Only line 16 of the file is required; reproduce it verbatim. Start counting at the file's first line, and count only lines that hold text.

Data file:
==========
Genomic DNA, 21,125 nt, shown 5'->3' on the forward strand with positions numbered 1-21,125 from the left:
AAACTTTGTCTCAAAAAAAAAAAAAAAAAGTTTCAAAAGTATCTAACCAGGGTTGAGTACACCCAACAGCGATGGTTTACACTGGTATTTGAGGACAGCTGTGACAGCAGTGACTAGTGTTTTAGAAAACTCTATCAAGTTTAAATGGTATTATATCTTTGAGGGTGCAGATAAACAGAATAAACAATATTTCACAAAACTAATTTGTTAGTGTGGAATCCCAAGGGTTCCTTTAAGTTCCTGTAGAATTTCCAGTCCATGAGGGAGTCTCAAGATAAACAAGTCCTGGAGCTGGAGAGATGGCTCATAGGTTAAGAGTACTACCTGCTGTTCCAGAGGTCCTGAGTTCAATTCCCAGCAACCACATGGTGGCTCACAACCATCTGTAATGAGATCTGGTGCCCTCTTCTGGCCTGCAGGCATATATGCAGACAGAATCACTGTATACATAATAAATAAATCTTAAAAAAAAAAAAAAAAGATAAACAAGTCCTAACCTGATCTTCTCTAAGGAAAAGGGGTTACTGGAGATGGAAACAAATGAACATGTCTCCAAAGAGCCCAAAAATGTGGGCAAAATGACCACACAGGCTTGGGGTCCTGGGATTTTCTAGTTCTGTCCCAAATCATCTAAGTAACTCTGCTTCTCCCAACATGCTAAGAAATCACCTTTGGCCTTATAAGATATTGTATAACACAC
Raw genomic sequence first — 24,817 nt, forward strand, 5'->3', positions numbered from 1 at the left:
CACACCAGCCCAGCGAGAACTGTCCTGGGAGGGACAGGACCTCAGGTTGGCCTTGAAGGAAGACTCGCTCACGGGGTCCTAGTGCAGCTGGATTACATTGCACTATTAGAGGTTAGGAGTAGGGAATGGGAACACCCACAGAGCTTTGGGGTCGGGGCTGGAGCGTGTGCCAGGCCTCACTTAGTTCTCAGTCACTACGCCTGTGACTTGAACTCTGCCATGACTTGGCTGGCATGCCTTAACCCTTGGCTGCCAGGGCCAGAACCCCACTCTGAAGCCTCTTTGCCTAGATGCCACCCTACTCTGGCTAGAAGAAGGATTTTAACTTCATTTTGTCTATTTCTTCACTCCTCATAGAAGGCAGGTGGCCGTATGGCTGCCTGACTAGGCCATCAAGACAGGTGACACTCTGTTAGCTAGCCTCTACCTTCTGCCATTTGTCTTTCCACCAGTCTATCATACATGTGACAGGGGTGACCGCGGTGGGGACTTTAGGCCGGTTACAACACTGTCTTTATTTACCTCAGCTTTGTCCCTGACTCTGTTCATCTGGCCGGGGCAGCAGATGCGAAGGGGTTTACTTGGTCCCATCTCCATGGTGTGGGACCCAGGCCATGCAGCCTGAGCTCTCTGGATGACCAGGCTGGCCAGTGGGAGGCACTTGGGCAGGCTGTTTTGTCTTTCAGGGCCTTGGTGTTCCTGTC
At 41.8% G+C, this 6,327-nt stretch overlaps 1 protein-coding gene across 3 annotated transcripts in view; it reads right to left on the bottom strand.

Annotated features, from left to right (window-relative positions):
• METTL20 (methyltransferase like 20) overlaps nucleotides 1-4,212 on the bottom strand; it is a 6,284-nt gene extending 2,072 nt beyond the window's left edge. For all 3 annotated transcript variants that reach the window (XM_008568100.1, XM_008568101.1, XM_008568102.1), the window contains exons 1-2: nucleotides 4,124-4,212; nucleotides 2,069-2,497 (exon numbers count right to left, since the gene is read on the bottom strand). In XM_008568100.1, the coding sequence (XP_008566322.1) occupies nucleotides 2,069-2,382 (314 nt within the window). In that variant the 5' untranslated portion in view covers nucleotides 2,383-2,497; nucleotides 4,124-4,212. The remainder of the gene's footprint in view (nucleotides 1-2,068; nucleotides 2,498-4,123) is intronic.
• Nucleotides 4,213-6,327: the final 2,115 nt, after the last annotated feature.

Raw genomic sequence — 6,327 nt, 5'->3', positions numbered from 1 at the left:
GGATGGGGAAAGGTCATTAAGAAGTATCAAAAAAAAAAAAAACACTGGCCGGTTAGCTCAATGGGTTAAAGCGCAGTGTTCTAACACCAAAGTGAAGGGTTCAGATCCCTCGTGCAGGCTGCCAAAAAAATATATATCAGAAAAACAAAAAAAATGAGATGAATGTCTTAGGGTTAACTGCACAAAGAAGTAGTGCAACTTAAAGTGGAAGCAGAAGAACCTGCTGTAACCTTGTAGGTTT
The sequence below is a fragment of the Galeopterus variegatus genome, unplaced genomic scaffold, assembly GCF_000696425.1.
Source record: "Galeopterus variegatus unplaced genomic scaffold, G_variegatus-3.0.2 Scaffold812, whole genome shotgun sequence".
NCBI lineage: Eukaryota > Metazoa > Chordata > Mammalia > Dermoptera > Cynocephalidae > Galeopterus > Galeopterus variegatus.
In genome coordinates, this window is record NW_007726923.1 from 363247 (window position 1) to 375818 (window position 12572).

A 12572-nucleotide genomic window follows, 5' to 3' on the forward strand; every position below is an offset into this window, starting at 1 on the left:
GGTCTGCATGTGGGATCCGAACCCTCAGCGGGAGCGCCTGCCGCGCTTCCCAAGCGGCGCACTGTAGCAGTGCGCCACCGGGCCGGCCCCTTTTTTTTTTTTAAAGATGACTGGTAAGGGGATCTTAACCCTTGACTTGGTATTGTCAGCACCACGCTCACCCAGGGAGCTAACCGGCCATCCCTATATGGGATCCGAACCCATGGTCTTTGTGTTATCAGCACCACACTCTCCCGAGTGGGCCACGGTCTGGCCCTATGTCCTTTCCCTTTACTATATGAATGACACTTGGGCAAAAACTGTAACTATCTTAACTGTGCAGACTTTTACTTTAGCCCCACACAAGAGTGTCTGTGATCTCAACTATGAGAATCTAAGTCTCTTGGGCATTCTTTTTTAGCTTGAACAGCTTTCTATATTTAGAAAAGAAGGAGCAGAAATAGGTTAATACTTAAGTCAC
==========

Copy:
GGTCTGCATGTGGGATCCGAACCCTCAGCGGGAGCGCCTGCCGCGCTTCCCAAGCGGCGCACTGTAGCAGTGCGCCACCGGGCCGGCCCCTTTTTTTTTTTTAAAGATGACTGGTAAGGGGATCTTAACCCTTGACTTGGTATTGTCAGCACCACGCTCACCCAGGGAGCTAACCGGCCATCCCTATATGGGATCCGAACCCATGGTCTTTGTGTTATCAGCACCACACTCTCCCGAGTGGGCCACGGTCTGGCCCTATGTCCTTTCCCTTTACTATATGAATGACACTTGGGCAAAAACTGTAACTATCTTAACTGTGCAGACTTTTACTTTAGCCCCACACAAGAGTGTCTGTGATCTCAACTATGAGAATCTAAGTCTCTTGGGCATTCTTTTTTAGCTTGAACAGCTTTCTATATTTAGAAAAGAAGGAGCAGAAATAGGTTAATACTTAAGTCAC